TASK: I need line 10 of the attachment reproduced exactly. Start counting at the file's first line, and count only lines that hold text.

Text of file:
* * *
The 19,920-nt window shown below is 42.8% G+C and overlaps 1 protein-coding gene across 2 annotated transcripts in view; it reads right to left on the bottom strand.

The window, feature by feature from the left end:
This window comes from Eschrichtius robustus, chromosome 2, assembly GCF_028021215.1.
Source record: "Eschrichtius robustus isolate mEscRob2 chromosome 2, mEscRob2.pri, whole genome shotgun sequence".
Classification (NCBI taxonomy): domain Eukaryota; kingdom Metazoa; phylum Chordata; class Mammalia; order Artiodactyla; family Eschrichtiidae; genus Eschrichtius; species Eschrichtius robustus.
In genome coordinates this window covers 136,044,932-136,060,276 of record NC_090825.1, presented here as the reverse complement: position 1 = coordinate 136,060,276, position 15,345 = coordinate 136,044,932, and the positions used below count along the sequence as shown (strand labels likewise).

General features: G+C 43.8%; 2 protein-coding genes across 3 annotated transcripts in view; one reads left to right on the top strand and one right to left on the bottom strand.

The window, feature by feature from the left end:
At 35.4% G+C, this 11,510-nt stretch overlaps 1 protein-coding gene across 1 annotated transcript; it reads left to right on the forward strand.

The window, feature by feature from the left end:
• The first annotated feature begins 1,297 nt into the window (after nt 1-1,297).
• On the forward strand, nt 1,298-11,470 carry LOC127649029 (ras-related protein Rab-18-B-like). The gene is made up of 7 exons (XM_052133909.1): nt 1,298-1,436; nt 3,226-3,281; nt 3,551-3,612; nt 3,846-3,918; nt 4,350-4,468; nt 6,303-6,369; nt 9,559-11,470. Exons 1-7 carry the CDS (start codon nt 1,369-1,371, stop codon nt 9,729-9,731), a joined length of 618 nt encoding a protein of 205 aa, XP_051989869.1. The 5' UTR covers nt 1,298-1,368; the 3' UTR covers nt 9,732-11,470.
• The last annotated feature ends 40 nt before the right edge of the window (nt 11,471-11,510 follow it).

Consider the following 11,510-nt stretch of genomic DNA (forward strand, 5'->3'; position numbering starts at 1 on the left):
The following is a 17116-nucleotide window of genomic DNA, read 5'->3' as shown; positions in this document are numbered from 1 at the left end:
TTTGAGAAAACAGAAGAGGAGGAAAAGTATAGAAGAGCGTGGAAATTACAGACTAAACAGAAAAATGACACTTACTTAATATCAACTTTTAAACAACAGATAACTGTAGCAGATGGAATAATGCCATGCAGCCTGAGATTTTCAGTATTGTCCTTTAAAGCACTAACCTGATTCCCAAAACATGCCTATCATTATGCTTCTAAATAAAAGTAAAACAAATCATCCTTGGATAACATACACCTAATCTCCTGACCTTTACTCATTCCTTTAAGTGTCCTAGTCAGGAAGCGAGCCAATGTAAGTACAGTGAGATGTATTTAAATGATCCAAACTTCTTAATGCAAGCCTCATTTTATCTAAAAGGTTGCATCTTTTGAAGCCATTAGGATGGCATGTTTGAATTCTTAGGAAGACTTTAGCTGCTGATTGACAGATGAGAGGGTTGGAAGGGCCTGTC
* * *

The window, feature by feature from the left end: